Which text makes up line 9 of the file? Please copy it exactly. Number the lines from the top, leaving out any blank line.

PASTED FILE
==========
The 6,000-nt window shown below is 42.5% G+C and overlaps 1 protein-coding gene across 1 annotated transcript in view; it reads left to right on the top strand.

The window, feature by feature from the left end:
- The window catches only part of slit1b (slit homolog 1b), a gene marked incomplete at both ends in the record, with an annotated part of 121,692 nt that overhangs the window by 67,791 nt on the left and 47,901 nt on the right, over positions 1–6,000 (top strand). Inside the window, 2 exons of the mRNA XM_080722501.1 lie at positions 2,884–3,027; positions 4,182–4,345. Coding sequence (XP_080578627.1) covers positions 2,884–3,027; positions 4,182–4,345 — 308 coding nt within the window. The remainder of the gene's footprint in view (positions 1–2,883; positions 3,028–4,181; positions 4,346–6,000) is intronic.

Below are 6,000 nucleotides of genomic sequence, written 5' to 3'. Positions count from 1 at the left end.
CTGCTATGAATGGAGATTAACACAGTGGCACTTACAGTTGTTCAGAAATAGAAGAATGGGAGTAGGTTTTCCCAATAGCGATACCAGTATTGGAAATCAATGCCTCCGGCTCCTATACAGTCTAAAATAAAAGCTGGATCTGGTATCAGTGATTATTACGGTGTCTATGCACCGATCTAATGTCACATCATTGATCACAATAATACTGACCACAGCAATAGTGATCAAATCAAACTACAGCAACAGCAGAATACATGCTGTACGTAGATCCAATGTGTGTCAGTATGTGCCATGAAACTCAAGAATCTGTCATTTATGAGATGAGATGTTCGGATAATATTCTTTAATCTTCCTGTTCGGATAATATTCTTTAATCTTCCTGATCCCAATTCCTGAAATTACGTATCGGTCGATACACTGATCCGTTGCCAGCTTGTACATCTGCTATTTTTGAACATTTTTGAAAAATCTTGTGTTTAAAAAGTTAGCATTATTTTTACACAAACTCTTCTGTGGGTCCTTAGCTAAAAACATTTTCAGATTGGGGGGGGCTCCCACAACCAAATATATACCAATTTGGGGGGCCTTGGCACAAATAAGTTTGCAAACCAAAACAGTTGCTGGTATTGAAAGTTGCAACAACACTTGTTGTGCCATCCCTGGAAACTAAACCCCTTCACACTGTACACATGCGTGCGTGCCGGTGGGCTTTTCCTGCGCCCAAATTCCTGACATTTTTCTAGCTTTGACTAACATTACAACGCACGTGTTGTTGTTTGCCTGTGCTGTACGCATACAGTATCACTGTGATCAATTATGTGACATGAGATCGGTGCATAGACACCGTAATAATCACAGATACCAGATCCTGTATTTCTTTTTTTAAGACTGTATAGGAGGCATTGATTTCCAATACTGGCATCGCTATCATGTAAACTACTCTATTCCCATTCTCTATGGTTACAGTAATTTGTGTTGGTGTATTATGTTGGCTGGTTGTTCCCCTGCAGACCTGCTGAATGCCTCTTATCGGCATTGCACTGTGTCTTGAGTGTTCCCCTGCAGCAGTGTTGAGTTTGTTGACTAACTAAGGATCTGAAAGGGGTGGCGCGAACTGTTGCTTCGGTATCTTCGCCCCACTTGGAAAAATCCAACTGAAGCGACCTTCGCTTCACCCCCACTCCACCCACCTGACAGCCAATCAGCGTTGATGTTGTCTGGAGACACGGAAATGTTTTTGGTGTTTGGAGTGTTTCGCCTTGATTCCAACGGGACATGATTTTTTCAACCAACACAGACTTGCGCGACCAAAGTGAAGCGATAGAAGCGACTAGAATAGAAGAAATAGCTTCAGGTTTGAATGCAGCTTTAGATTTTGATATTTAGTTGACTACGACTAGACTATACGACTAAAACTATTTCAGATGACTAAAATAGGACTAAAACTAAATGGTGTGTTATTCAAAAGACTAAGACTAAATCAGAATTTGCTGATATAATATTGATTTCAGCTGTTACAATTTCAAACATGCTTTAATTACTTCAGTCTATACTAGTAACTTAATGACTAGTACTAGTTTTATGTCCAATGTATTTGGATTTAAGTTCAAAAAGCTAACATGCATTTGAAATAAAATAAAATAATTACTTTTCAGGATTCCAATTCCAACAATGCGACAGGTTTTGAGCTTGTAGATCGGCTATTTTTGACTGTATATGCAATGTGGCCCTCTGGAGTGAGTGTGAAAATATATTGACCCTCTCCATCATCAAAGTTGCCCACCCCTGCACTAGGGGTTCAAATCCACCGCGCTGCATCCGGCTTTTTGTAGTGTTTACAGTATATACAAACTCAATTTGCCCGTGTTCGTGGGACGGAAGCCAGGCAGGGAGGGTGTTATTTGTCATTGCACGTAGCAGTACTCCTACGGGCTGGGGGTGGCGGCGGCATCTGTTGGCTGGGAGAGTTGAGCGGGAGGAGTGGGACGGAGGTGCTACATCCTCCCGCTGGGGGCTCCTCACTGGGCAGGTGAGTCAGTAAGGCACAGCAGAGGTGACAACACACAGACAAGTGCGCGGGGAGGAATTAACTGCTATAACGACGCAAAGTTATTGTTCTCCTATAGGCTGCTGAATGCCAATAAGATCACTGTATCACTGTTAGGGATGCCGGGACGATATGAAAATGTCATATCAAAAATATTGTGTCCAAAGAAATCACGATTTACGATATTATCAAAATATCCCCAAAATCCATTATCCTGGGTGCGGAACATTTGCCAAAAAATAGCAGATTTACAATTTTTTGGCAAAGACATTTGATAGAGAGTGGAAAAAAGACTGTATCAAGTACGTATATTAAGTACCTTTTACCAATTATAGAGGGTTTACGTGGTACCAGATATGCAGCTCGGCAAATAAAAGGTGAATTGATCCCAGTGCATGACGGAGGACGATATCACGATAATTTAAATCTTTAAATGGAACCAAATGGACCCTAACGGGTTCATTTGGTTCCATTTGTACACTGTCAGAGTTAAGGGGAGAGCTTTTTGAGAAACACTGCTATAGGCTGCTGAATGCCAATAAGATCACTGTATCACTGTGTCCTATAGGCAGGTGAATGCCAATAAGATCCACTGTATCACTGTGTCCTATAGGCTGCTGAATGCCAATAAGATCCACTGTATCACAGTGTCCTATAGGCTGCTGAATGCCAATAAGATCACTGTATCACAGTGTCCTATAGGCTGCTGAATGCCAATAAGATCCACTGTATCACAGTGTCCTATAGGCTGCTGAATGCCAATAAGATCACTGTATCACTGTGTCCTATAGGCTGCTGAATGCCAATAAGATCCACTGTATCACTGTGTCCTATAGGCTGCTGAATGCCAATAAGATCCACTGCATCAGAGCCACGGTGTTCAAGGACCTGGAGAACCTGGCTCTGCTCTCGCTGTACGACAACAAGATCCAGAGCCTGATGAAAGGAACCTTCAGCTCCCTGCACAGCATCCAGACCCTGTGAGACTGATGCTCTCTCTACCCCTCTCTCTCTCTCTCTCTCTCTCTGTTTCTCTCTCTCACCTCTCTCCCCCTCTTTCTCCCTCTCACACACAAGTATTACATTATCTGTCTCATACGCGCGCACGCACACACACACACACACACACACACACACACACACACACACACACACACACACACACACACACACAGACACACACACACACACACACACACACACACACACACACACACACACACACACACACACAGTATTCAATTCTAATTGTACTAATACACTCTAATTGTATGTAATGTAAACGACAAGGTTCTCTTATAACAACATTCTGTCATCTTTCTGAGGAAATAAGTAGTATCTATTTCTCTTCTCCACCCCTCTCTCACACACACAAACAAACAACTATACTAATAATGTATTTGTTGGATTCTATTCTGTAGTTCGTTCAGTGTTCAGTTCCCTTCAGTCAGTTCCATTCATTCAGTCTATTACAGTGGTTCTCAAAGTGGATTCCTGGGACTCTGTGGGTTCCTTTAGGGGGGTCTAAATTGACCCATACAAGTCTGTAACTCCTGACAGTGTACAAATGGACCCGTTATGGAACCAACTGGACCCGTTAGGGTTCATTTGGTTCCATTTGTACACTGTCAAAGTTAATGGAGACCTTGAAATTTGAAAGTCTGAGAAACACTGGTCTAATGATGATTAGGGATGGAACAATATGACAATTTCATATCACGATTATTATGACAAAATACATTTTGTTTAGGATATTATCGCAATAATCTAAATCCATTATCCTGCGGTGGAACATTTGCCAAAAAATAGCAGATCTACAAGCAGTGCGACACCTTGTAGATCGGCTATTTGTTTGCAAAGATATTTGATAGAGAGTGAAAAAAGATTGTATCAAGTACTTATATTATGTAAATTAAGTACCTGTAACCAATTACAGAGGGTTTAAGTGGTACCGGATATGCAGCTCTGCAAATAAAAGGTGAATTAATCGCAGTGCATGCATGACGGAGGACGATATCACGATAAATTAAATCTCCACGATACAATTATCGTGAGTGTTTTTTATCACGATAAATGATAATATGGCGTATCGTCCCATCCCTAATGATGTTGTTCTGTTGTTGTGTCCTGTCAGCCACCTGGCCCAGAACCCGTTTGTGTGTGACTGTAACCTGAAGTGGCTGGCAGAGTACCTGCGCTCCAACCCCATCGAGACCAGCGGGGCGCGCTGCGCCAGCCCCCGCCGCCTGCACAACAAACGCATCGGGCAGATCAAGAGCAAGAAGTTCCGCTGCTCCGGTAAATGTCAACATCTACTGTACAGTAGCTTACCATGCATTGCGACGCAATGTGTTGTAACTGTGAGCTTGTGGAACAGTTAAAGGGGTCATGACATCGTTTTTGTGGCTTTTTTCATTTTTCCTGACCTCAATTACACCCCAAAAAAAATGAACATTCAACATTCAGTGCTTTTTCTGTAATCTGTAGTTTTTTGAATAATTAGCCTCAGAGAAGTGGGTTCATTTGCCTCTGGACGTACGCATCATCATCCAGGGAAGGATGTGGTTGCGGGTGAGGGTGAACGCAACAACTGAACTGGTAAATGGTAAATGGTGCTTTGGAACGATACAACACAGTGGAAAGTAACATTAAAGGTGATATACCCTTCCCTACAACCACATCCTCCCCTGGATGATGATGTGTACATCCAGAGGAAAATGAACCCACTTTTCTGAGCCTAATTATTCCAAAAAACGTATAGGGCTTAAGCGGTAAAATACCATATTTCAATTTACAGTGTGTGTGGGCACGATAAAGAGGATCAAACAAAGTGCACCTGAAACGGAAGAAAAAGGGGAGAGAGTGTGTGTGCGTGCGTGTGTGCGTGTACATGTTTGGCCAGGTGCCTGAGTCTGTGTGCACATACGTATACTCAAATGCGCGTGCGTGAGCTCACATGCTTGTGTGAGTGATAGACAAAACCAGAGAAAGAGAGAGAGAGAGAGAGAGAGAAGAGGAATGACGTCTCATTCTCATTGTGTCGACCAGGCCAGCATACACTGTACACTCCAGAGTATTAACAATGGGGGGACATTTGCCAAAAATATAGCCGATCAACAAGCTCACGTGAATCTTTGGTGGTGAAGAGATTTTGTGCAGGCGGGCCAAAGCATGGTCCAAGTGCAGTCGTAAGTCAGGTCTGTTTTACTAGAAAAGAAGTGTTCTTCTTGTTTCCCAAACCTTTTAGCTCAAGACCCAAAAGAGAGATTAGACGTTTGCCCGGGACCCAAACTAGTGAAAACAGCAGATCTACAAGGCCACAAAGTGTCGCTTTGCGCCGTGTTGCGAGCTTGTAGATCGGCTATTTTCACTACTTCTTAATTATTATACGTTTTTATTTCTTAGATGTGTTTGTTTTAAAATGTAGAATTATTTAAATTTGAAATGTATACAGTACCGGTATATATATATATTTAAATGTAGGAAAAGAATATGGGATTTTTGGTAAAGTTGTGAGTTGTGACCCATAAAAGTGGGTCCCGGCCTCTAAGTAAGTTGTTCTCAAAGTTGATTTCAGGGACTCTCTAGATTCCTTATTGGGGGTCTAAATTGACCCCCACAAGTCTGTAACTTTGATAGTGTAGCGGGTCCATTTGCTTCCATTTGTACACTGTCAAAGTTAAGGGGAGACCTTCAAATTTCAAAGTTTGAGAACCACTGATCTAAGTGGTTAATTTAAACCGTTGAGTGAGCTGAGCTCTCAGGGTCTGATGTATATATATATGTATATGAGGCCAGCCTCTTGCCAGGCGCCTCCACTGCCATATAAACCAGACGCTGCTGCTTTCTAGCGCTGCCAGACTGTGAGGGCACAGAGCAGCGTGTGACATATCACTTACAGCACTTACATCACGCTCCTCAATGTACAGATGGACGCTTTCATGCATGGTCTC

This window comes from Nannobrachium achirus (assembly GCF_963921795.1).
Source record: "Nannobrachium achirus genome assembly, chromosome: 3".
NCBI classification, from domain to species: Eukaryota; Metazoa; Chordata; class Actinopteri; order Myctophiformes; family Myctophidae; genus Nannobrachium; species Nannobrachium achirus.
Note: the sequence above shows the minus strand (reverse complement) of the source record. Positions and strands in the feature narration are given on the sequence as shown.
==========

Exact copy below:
Note: the sequence above shows the minus strand (reverse complement) of the source record. Positions and strands in the feature narration are given on the sequence as shown.